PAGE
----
Examples of protein-rich foods to add to your diet include:
- Lean meat (goat meat, snails, gizzard, beef)
- Nuts and seeds
10. Beans and Legumes
Beans are a great addition to the diet of a breastfeeding woman.
They are good sources of protein, folic acid, B-vitamins, iron, and dietary fiber.
Beans will keep you full for longer periods, prevent overeating, and ensure your baby gets the right nourishment.
Also, they’re very versatile and easy to incorporate into so many meals.
Watermelon contains 90% water and 30 calories per 100 grams.
Its high water content will help you stay hydrated, keep your milk flowing, and prevent overeating.
You can eat them as a snack or add them to your breakfast smoothies.
Carrots contain 88% water and 41 calories per 100 grams.
They are also an excellent source of beta-carotene – a compound that converts into vitamin A in the body.
In addition, their high fiber and water content will keep you rehydrated and boost your breast milk supply.
13. Green Unripe Papaya
Unripe papaya has been in use as a galactagogue in India and other Asian countries.
They are rich in vitamin A, antioxidants, and enzymes that support breastfeeding women and babies .
Recent studies say that it contains phytochemicals that cause mild sedation, helping you relax .
You can eat them raw with cereal or yogurt, or have them in your salads.
However, pregnant mothers should avoid unripe papayas as they can cause premature labor.
14. Moringa Leaves
Moringa leaves contain rich amounts of iron and calcium – two important minerals needed to prevent anemia and strengthen bones during breastfeeding.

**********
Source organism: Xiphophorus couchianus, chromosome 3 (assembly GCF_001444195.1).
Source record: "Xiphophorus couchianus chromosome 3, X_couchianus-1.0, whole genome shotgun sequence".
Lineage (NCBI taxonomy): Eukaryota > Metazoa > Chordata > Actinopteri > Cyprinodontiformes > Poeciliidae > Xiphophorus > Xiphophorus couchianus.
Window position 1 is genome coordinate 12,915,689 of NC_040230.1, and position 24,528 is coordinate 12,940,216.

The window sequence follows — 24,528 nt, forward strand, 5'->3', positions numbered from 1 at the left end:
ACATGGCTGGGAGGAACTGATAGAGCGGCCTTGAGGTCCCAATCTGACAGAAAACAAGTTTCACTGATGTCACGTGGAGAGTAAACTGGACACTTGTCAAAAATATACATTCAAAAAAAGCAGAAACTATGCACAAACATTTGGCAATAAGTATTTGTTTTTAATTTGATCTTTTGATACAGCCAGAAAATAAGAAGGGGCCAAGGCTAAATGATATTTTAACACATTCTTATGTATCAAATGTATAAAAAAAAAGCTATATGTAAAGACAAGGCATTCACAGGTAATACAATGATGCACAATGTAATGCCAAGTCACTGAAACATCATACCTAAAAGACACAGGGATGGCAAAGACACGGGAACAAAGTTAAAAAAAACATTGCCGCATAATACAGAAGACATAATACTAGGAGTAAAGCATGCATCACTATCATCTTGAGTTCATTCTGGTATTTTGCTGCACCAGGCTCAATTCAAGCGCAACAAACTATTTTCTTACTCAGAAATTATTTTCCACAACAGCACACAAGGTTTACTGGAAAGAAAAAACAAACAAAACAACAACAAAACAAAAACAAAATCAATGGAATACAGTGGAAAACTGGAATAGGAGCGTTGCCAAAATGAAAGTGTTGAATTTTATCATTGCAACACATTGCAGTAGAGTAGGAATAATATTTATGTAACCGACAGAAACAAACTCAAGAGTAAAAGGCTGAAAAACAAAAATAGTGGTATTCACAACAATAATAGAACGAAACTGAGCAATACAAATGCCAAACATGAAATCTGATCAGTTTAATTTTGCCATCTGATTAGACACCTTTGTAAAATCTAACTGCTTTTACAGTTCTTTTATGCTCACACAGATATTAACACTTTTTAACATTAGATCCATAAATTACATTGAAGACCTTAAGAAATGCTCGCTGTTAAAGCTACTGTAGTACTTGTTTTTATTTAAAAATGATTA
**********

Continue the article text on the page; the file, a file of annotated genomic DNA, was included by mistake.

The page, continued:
Studies have also found that Moringa may help increase breast milk supply by stimulating the mammary glands to produce more milk 
You can use moringa as a vegetable in your soups, stews, or make moringa tea.
15. Bitter Leaf Soup
Bitter leaf soup may not be the most popular of foods, but its high water and fiber content can boost breast milk production. And reduce constipation in new moms.
Also, the soup is a popular galactagogue among the Igbo people of southeastern Nigeria. Its use to increase and maintain milk production dates back to ancient times.
You can enjoy the soup with fufu or make a juice with the washed leaves.
Fenugreek is a common ingredient in nursing teas and supplements.
It is high in phytoestrogens that boost your immune system and increases milk supply .
However, if you have heart disease, type II diabetes, or legume allergies, consult a doctor before using fenugreek.
Garlic is a healthy addition to most diets. It promotes digestion and is believed to help nursing mothers produce more breast milk.
Although garlic has a strong odor that goes into breast milk, most infants like the taste and tend to breastfeed for longer time periods .
However, discontinue if your baby shows signs of sensitivity after you eat garlic.
You can use garlic to flavor your soups, stews, meats, and seafood.
In Asian culture, ginger is a popular galactagogue believed to increase breast milk supply and improve milk let-down 
You can brew your tea with ginger or add fresh ginger to your soups and stews.
Nuts like cashew, almonds, and groundnuts are generally considered great galactagogues.
They’re full of protein, omega-3 fatty acids, calcium, iron, zinc, and B vitamins.
You can eat them raw as snacks or add them to your cookies, muffins, and cakes.
20. Sesame Seeds
Sesame seeds are high in calcium, protein, iron, B-vitamins, and antioxidants.